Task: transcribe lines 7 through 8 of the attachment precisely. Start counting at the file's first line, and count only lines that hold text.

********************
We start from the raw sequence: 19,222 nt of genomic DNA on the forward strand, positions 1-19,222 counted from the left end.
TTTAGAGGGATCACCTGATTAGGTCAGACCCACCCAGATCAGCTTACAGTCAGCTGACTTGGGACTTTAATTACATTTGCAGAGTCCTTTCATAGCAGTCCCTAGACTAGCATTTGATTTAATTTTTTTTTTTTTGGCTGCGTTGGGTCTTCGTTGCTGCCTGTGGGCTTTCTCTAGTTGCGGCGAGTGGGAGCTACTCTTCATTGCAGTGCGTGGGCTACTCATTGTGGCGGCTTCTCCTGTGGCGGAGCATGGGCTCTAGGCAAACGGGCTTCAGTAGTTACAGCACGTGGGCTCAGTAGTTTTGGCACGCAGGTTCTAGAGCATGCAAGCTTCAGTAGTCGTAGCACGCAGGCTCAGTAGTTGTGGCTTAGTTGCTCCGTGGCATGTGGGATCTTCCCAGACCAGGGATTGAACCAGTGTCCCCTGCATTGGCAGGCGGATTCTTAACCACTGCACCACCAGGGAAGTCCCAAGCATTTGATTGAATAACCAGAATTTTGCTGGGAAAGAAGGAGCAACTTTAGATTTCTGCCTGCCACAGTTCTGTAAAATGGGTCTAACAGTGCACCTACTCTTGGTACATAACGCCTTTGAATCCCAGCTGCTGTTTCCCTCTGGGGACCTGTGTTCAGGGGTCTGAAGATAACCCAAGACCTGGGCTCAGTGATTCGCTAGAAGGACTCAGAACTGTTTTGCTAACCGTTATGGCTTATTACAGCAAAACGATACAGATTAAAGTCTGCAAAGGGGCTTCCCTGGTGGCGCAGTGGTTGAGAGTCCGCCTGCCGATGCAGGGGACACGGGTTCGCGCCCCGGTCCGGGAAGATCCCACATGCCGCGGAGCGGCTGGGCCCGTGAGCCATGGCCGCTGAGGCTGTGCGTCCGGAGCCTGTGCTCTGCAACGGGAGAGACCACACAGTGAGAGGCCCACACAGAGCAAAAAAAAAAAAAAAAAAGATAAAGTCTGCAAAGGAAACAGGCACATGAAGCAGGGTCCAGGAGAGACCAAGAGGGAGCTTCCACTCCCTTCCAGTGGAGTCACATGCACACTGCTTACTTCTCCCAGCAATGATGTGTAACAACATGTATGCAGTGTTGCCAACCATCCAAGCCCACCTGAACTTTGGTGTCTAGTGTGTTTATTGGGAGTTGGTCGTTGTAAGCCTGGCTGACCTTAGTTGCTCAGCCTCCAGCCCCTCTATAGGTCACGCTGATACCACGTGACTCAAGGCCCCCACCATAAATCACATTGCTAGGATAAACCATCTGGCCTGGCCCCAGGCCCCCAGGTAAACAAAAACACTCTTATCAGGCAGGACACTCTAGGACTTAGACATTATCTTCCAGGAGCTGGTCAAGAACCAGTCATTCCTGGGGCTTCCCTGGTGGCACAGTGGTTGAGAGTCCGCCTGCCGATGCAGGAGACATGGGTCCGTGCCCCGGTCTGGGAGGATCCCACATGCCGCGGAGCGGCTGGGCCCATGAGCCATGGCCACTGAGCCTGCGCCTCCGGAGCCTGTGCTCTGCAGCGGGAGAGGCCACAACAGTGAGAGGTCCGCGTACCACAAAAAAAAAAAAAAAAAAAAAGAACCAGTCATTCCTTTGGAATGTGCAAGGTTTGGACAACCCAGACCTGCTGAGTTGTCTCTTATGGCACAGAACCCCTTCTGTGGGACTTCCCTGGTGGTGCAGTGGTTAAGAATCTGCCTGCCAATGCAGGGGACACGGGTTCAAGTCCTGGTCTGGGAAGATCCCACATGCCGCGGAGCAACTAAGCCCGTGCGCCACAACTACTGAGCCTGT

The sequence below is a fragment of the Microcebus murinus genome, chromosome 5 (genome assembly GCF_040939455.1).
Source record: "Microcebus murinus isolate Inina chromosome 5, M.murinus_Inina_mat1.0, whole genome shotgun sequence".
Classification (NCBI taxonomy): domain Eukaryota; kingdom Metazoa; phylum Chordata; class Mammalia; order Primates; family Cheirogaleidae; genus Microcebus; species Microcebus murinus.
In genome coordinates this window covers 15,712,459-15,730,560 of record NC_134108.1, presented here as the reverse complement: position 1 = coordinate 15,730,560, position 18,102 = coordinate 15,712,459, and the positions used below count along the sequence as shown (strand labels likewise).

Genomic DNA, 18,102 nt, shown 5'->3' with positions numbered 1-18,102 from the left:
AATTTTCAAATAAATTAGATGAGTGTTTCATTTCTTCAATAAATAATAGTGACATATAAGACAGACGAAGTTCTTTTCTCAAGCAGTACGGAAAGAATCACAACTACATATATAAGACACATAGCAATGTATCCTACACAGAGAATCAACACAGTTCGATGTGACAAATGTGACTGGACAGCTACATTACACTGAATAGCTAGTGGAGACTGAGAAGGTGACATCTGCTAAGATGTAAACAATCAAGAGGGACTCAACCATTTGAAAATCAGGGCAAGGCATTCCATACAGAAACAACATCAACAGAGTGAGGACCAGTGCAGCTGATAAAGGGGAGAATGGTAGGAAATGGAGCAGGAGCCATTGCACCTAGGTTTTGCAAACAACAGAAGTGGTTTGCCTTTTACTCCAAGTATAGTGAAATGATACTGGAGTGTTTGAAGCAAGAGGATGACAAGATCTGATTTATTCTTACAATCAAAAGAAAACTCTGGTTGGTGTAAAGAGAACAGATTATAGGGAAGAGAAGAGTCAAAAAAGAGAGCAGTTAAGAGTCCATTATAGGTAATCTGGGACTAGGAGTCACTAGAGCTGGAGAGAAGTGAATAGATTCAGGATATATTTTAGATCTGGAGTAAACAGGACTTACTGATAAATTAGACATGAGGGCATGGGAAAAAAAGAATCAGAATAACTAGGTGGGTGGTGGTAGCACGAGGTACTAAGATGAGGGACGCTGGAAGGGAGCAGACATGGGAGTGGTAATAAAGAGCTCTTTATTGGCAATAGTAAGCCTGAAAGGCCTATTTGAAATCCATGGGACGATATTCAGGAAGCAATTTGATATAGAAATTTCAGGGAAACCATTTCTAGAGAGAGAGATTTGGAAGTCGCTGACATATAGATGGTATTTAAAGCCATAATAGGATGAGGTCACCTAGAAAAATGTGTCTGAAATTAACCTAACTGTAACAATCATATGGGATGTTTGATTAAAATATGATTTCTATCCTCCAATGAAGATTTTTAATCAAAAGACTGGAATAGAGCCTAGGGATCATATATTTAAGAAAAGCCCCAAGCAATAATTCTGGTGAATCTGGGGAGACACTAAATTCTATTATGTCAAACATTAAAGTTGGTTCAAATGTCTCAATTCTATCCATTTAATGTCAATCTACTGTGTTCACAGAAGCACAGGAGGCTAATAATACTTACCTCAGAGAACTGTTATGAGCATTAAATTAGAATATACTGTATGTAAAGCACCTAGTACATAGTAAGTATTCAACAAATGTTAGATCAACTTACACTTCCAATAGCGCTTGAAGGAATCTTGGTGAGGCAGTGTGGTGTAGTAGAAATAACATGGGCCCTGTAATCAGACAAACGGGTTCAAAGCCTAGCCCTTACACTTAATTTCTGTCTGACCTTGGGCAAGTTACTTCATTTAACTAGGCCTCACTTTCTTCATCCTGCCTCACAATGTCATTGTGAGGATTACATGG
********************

Genomic DNA, 18,102 nt, shown 5'->3' with positions numbered 1-18,102 from the left:
AATTTTCAAATAAATTAGATGAGTGTTTCATTTCTTCAATAAATAATAGTGACATATAAGACAGACGAAGTTCTTTTCTCAAGCAGTACGGAAAGAATCACAACTACATATATAAGACACATAGCAATGTATCCTACACAGAGAATCAACACAGTTCGATGTGACAAATGTGACTGGACAGCTACATTACACTGAATAGCTAGTGGAGACTGAGAAGGTGACATCTGCTAAGATGTAAACAATCAAGAGGGACTCAACCATTTGAAAATCAGGGCAAGGCATTCCATACAGAAACAACATCAACAGAGTGAGGACCAGTGCAGCTGATAAAGGGGAGAATGGTAGGAAATGGAGCAGGAGCCATTGCACCTAGGTTTTGCAAACAACAGAAGTGGTTTGCCTTTTACTCCAAGTATAGTGAAATGATACTGGAGTGTTTGAAGCAAGAGGATGACAAGATCTGATTTATTCTTACAATCAAAAGAAAACTCTGGTTGGTGTAAAGAGAACAGATTATAGGGAAGAGAAGAGTCAAAAAAGAGAGCAGTTAAGAGTCCATTATAGGTAATCTGGGACTAGGAGTCACTAGAGCTGGAGAGAAGTGAATAGATTCAGGATATATTTTAGATCTGGAGTAAACAGGACTTACTGATAAATTAGACATGAGGGCATGGGAAAAAAAGAATCAGAATAACTAGGTGGGTGGTGGTAGCACGAGGTACTAAGATGAGGGACGCTGGAAGGGAGCAGACATGGGAGTGGTAATAAAGAGCTCTTTATTGGCAATAGTAAGCCTGAAAGGCCTATTTGAAATCCATGGGACGATATTCAGGAAGCAATTTGATATAGAAATTTCAGGGAAACCATTTCTAGAGAGAGAGATTTGGAAGTCGCTGACATATAGATGGTATTTAAAGCCATAATAGGATGAGGTCACCTAGAAAAATGTGTCTGAAATTAACCTAACTGTAACAATCATATGGGATGTTTGATTAAAATATGATTTCTATCCTCCAATGAAGATTTTTAATCAAAAGACTGGAATAGAGCCTAGGGATCATATATTTAAGAAAAGCCCCAAGCAATAATTCTGGTGAATCTGGGGAGACACTAAATTCTATTATGTCAAACATTAAAGTTGGTTCAAATGTCTCAATTCTATCCATTTAATGTCAATCTACTGTGTTCACAGAAGCACAGGAGGCTAATAATACTTACCTCAGAGAACTGTTATGAGCATTAAATTAGAATATACTGTATGTAAAGCACCTAGTACATAGTAAGTATTCAACAAATGTTAGATCAACTTACACTTCCAATAGCGCTTGAAGGAATCTTGGTGAGGCAGTGTGGTGTAGTAGAAATAACATGGGCCCTGTAATCAGACAAACGGGTTCAAAGCCTAGCCCTTACACTTAATTTCTGTCTGACCTTGGGCAAGTTACTTCATTTAACTAGGCCTCACTTTCTTCATCCTGCCTCACAATGTCATTGTGAGGATTACATGG